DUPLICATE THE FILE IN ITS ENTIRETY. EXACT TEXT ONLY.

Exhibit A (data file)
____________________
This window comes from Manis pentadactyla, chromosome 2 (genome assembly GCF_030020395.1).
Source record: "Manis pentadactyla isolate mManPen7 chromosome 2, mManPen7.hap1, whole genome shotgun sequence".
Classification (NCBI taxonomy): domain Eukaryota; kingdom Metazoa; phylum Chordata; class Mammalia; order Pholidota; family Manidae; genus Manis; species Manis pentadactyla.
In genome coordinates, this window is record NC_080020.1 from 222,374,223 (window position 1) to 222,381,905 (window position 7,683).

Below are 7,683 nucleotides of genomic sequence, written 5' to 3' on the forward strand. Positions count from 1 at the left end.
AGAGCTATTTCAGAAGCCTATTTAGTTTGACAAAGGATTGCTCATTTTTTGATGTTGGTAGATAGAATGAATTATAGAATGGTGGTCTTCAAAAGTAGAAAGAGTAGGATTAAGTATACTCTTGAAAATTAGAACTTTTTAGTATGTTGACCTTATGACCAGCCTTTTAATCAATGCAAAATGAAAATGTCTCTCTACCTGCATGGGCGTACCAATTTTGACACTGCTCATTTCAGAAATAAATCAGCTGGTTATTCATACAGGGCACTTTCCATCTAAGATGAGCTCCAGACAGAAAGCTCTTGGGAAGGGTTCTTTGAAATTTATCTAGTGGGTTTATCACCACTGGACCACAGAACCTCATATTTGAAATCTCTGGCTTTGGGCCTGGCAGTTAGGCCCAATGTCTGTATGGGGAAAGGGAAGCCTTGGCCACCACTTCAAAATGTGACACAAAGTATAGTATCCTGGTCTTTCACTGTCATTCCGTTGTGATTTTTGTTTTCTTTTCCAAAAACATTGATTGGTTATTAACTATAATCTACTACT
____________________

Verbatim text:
This window comes from Manis pentadactyla, chromosome 2 (genome assembly GCF_030020395.1).
Source record: "Manis pentadactyla isolate mManPen7 chromosome 2, mManPen7.hap1, whole genome shotgun sequence".
Classification (NCBI taxonomy): domain Eukaryota; kingdom Metazoa; phylum Chordata; class Mammalia; order Pholidota; family Manidae; genus Manis; species Manis pentadactyla.
In genome coordinates, this window is record NC_080020.1 from 222,374,223 (window position 1) to 222,381,905 (window position 7,683).

Below are 7,683 nucleotides of genomic sequence, written 5' to 3' on the forward strand. Positions count from 1 at the left end.
AGAGCTATTTCAGAAGCCTATTTAGTTTGACAAAGGATTGCTCATTTTTTGATGTTGGTAGATAGAATGAATTATAGAATGGTGGTCTTCAAAAGTAGAAAGAGTAGGATTAAGTATACTCTTGAAAATTAGAACTTTTTAGTATGTTGACCTTATGACCAGCCTTTTAATCAATGCAAAATGAAAATGTCTCTCTACCTGCATGGGCGTACCAATTTTGACACTGCTCATTTCAGAAATAAATCAGCTGGTTATTCATACAGGGCACTTTCCATCTAAGATGAGCTCCAGACAGAAAGCTCTTGGGAAGGGTTCTTTGAAATTTATCTAGTGGGTTTATCACCACTGGACCACAGAACCTCATATTTGAAATCTCTGGCTTTGGGCCTGGCAGTTAGGCCCAATGTCTGTATGGGGAAAGGGAAGCCTTGGCCACCACTTCAAAATGTGACACAAAGTATAGTATCCTGGTCTTTCACTGTCATTCCGTTGTGATTTTTGTTTTCTTTTCCAAAAACATTGATTGGTTATTAACTATAATCTACTACT